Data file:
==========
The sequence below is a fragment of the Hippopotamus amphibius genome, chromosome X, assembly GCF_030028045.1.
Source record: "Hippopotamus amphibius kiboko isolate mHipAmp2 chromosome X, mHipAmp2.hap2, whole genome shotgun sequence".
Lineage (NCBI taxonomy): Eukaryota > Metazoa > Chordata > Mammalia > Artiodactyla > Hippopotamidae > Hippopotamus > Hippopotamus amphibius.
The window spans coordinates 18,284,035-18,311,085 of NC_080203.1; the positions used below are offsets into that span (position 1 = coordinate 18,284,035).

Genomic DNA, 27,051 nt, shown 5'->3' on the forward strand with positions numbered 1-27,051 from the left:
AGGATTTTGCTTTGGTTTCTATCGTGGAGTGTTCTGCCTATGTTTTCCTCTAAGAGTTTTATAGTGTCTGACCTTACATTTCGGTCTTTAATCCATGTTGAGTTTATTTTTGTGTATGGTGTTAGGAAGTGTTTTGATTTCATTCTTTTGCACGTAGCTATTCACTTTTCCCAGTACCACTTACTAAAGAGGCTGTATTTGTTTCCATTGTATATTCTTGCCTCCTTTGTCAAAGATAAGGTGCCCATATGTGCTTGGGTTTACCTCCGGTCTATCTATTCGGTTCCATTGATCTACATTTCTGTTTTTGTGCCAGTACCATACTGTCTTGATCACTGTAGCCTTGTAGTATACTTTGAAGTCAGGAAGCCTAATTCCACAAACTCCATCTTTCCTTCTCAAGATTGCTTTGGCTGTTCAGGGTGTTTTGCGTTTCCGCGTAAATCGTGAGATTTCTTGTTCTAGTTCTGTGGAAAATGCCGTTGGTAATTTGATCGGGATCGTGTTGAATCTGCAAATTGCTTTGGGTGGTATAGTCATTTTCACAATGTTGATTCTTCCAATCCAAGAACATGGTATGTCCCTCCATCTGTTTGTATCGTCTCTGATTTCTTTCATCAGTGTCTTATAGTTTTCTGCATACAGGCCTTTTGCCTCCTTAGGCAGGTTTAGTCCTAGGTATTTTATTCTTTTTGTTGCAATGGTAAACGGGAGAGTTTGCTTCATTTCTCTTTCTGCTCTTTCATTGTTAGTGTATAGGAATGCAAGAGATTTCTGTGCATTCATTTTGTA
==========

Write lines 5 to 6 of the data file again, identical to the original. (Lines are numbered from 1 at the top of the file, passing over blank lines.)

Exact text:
Genomic DNA, 27,051 nt, shown 5'->3' on the forward strand with positions numbered 1-27,051 from the left:
AGGATTTTGCTTTGGTTTCTATCGTGGAGTGTTCTGCCTATGTTTTCCTCTAAGAGTTTTATAGTGTCTGACCTTACATTTCGGTCTTTAATCCATGTTGAGTTTATTTTTGTGTATGGTGTTAGGAAGTGTTTTGATTTCATTCTTTTGCACGTAGCTATTCACTTTTCCCAGTACCACTTACTAAAGAGGCTGTATTTGTTTCCATTGTATATTCTTGCCTCCTTTGTCAAAGATAAGGTGCCCATATGTGCTTGGGTTTACCTCCGGTCTATCTATTCGGTTCCATTGATCTACATTTCTGTTTTTGTGCCAGTACCATACTGTCTTGATCACTGTAGCCTTGTAGTATACTTTGAAGTCAGGAAGCCTAATTCCACAAACTCCATCTTTCCTTCTCAAGATTGCTTTGGCTGTTCAGGGTGTTTTGCGTTTCCGCGTAAATCGTGAGATTTCTTGTTCTAGTTCTGTGGAAAATGCCGTTGGTAATTTGATCGGGATCGTGTTGAATCTGCAAATTGCTTTGGGTGGTATAGTCATTTTCACAATGTTGATTCTTCCAATCCAAGAACATGGTATGTCCCTCCATCTGTTTGTATCGTCTCTGATTTCTTTCATCAGTGTCTTATAGTTTTCTGCATACAGGCCTTTTGCCTCCTTAGGCAGGTTTAGTCCTAGGTATTTTATTCTTTTTGTTGCAATGGTAAACGGGAGAGTTTGCTTCATTTCTCTTTCTGCTCTTTCATTGTTAGTGTATAGGAATGCAAGAGATTTCTGTGCATTCATTTTGTA